The Big Climate Blunder and Its Antidote: Risking Everything for What?

The Industrial Era has provided prosperity for many in the nations that industrialized first. In many ways it has also involved the plunder and pollution of both Body and Planet for over 200 years. After beginning to improve material existence for industrialized nations, especially through the 1950s and 1960s, the broadening participation in prosperity began to fade. The widely praised success of the industrialized nations of the North was achieved on the backs and at the expense of the non-industrialized peoples of the South.

Colonialism and later imperialism were essentially a massive transfer of materials for industrial production just as slavery was a forced transfer of human labor for agricultural production. The result was prosperity in Europe and North America and poverty nearly everywhere else. At first, environmental degradation was mostly in the South except in Northern factory towns; now it is everywhere. The culmination of the Industrial Era is climate disruption and its converging catastrophes of social disintegration, poverty, starvation, and war – unless drastic actions are taken now.

The Worst of the Best
But prosperity had its costs for the people in the industrial North. It has increasingly distorted human life by marketing more and more meaningless products while wages decline and jobs are lost. Capital is mobile; labor is not. NFTA, TPP, and other international trade agreements betray citizens and national sovereignty in favor of unfettered international capital movement. The worst of prosperity for the growing numbers who are excluded is that the poverty and pollution caused by extractive industry and international trade fall disproportionately on them. The worst of pollution is that the politics of extractive industrial technology have allowed increasingly toxic materials invade living systems everywhere.

Any real democracy would have put on controls to protect the public interest. Our false democracy serves the corporate interest in immediate profit at the expense of the public interest in health and happiness. Exposure of the smallest microorganisms and the largest ecological earth systems to the myriad of chemicals in the waste of prosperity wreaks havoc on living systems. The diverse and ubiquitous forms of industrial and consumer waste never existed over millennia as living systems evolved. So they never had a chance to develop resistance to the toxic effects of unnatural waste. Biological evolution occurs at a pace vastly slower than the speed with which the industrial revolution has polluted the planet. Today’s unprecedented rate of species extinction is accelerating with no end in sight.[1] Humanity depends on the complex web of life for its survival. But our power elites are locked into a death dance of short-term and very short-sighted self-enrichment. [2]

Larger earth systems, mainly climate and the oceans, are key determinants of the stability and survival of species in local ecologies. In addition to widespread exposure to toxins, climate disruption has also caused major damage to local ecosystems as well as larger earth systems. The damage is seen in key components of these systems, such as acidification of the oceans and increasingly erratic storm patterns. These large earth systems play major complex roles in local ecological conditions over time, and have major impact on their stability. What recently appeared to some as a hiatus in global warming, measured as average atmospheric temperatures, was actually an artifact of the oceans absorbing much more carbon dioxide and heat than had been expected. This has caused unprecedented acidification of ocean waters, massively disrupting the food chain by causing many species of crustaceans to be unable to form their shells. Coral reefs are dying; clam and other populations are plummeting. Changes in ocean temperatures are having major effects on weather patterns such as El Nino and La Nina, which in turn cause more extreme weather in various locations.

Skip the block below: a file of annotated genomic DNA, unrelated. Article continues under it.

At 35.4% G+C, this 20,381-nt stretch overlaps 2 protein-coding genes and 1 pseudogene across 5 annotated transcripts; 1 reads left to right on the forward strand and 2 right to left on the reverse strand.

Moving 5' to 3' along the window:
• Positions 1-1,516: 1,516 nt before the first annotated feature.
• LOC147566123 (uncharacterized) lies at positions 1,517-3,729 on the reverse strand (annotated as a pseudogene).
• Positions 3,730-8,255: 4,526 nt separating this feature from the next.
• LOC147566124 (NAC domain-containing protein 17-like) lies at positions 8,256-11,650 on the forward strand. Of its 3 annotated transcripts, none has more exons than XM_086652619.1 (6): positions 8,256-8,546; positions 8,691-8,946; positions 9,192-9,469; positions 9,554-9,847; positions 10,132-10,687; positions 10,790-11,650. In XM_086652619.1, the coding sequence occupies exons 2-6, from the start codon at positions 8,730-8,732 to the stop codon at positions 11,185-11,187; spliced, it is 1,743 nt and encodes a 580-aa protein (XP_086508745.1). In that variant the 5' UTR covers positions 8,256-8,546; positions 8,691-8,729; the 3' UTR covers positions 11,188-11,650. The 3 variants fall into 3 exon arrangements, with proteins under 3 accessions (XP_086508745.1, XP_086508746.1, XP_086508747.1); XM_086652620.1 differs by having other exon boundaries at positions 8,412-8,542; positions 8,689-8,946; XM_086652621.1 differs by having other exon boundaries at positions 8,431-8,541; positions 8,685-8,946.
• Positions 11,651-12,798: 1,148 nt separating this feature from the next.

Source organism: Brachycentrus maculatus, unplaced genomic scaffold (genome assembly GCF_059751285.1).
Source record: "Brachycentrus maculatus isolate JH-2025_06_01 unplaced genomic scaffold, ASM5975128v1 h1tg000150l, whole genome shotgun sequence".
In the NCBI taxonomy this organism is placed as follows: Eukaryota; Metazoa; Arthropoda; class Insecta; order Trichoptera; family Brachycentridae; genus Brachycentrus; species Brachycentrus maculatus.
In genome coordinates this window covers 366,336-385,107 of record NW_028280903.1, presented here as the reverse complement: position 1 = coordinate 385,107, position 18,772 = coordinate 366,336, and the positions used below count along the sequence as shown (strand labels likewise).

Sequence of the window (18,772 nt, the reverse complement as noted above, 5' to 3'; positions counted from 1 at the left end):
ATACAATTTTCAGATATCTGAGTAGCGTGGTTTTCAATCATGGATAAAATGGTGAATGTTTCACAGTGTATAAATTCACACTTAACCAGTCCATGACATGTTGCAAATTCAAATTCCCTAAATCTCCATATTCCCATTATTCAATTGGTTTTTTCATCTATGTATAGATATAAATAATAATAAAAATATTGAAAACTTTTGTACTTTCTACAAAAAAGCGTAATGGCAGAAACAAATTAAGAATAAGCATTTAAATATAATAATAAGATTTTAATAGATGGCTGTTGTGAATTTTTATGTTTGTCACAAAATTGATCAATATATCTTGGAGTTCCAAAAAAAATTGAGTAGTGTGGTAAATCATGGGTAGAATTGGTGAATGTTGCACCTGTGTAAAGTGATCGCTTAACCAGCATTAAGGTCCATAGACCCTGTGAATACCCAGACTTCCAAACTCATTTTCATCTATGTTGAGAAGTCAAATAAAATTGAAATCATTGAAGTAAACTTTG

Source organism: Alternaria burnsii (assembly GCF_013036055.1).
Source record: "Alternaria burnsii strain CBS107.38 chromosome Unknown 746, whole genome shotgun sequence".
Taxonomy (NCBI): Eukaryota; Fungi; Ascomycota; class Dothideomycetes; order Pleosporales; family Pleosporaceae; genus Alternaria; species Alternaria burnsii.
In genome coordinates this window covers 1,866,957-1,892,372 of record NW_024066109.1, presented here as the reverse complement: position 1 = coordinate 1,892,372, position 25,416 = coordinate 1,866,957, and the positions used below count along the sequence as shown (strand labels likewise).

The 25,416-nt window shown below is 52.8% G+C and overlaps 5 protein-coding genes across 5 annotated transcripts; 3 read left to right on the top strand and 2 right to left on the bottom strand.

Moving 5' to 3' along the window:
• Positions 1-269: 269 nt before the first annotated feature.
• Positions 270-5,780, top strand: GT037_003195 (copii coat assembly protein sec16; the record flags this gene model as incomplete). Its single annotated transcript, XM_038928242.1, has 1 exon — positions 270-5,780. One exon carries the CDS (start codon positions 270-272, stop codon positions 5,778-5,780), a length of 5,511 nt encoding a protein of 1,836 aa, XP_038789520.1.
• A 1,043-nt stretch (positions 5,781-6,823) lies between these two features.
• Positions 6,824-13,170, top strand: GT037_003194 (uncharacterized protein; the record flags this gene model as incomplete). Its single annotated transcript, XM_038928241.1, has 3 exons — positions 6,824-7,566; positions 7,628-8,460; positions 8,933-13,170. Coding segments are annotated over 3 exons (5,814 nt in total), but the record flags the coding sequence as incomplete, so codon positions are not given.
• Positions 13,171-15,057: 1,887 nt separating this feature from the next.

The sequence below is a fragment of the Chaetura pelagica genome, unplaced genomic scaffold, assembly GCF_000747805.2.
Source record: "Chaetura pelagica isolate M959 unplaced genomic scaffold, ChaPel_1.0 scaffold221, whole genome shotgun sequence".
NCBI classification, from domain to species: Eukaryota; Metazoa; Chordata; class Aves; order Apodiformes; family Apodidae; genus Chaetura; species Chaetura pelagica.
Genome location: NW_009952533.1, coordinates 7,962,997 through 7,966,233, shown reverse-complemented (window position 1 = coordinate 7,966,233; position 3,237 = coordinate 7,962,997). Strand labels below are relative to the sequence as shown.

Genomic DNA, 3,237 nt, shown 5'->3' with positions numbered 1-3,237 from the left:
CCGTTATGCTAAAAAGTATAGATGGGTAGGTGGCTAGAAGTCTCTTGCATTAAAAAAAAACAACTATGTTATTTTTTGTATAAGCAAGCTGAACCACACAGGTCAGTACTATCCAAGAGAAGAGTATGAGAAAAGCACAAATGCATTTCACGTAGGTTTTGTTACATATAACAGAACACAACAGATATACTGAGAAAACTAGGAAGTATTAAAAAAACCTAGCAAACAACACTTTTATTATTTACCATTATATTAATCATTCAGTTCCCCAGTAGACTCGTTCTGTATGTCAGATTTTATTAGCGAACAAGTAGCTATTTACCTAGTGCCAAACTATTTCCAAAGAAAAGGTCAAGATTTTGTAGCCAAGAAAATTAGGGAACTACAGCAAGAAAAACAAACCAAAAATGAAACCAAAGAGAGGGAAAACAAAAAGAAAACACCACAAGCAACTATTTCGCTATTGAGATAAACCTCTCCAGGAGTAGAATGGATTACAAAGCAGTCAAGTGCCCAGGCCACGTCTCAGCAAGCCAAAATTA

Prisoners of Greed
The extreme danger of doing nothing or doing a little about global warming is increasingly obvious to most thinking humans who have access to basic climate-change information. But one factor in policy decisions that is rarely mentioned is the relative comparison of risk and reward for different lines of climate action and for different political interests. Power elites are ‘in the game’ but play out their personal (high salaries and obscene bonuses) and corporate (stock prices) short-term interests, without reference to the public interest or the interests of humanity.

“The Prisoners Dilemma,” is an exercise used by game theorists and behavioral researchers to better understand how human decisions are made in conditions of variable risks and imperfect information. It is a simple game. Each player has two choices. If player A chooses the potentially high-reward option, s/he can win all, but only if Player B chooses the moderate reward option. If both players choose the potentially high-reward option, both lose. However, if both players choose the moderate reward option, both players win moderate rewards. Ultimately, it is about greed and aggression vs. cooperation and moderation. In such simulations, the players usually learn over several iterations of the game that the moderate-reward win-win scenario works best for all. But learning takes time.

In the real world where situations are much more complex, the risks and rewards can vary widely. But despite claims of free-market fundamentalists, cooperation often performs far better for all involved than does greed. Our economy of ever-growing extractive capital and industrial and consumer waste has in recent years performed very well for those power elites who have chosen the potential high-reward option of greed. (The rest of us seem to have chosen the moderate reward option, and we are losing.) But just as in the Prisoners Dilemma, the continuation of the plunder capital model of success is ultimately unsustainable. Because these “corporate robots” are captives of the magical thinking of the Sacred Money and Markets” ideology, they are slow learners when it comes to cooperation and protecting the commons.

Games are abstract forms; they can be repeated endlessly by simply starting over regardless of the outcome. But the real world is not a game; it has real boundaries of time and environment. When we destroy earth systems, there is no do-over. Extinctions are forever. We cannot restart destroyed ecosystems; we can only try to save them before it is entirely too late. We cannot rewind the growth economy, nor can it go on much longer. All we can do is create a new economy that does not destroy the earth systems upon which we depend for survival. The old failing growth economy will die of its own failures or we will transform it into a living economy that supports both humans and the rest of life on this planet. We must choose quickly.